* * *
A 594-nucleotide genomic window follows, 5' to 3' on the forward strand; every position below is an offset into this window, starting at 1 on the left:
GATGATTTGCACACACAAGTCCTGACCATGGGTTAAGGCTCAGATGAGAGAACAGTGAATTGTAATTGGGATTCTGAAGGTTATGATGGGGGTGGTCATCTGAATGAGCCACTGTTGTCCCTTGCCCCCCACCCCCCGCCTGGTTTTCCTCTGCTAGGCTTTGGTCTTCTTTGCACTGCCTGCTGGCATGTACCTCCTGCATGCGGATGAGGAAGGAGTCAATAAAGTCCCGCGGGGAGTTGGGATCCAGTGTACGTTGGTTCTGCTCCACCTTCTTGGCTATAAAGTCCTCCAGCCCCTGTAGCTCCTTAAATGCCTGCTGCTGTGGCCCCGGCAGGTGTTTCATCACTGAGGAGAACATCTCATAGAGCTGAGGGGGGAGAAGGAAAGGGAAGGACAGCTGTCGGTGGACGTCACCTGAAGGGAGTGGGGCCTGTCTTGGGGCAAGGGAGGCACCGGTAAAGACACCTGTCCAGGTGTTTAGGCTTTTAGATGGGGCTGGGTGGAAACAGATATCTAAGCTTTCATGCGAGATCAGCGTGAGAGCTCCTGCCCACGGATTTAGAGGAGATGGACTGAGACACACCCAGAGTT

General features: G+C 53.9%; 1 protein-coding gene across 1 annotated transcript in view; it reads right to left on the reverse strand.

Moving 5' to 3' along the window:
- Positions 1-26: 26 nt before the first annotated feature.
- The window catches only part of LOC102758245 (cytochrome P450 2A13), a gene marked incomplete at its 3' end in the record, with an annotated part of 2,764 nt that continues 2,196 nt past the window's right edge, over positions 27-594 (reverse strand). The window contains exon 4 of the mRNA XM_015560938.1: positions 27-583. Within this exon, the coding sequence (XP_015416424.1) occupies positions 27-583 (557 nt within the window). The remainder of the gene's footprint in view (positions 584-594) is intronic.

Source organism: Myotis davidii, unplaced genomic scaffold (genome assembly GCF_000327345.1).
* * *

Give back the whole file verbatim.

A 594-nucleotide genomic window follows, 5' to 3' on the forward strand; every position below is an offset into this window, starting at 1 on the left:
GATGATTTGCACACACAAGTCCTGACCATGGGTTAAGGCTCAGATGAGAGAACAGTGAATTGTAATTGGGATTCTGAAGGTTATGATGGGGGTGGTCATCTGAATGAGCCACTGTTGTCCCTTGCCCCCCACCCCCCGCCTGGTTTTCCTCTGCTAGGCTTTGGTCTTCTTTGCACTGCCTGCTGGCATGTACCTCCTGCATGCGGATGAGGAAGGAGTCAATAAAGTCCCGCGGGGAGTTGGGATCCAGTGTACGTTGGTTCTGCTCCACCTTCTTGGCTATAAAGTCCTCCAGCCCCTGTAGCTCCTTAAATGCCTGCTGCTGTGGCCCCGGCAGGTGTTTCATCACTGAGGAGAACATCTCATAGAGCTGAGGGGGGAGAAGGAAAGGGAAGGACAGCTGTCGGTGGACGTCACCTGAAGGGAGTGGGGCCTGTCTTGGGGCAAGGGAGGCACCGGTAAAGACACCTGTCCAGGTGTTTAGGCTTTTAGATGGGGCTGGGTGGAAACAGATATCTAAGCTTTCATGCGAGATCAGCGTGAGAGCTCCTGCCCACGGATTTAGAGGAGATGGACTGAGACACACCCAGAGTT

General features: G+C 53.9%; 1 protein-coding gene across 1 annotated transcript in view; it reads right to left on the reverse strand.

Moving 5' to 3' along the window:
- Positions 1-26: 26 nt before the first annotated feature.
- The window catches only part of LOC102758245 (cytochrome P450 2A13), a gene marked incomplete at its 3' end in the record, with an annotated part of 2,764 nt that continues 2,196 nt past the window's right edge, over positions 27-594 (reverse strand). The window contains exon 4 of the mRNA XM_015560938.1: positions 27-583. Within this exon, the coding sequence (XP_015416424.1) occupies positions 27-583 (557 nt within the window). The remainder of the gene's footprint in view (positions 584-594) is intronic.

Source organism: Myotis davidii, unplaced genomic scaffold (genome assembly GCF_000327345.1).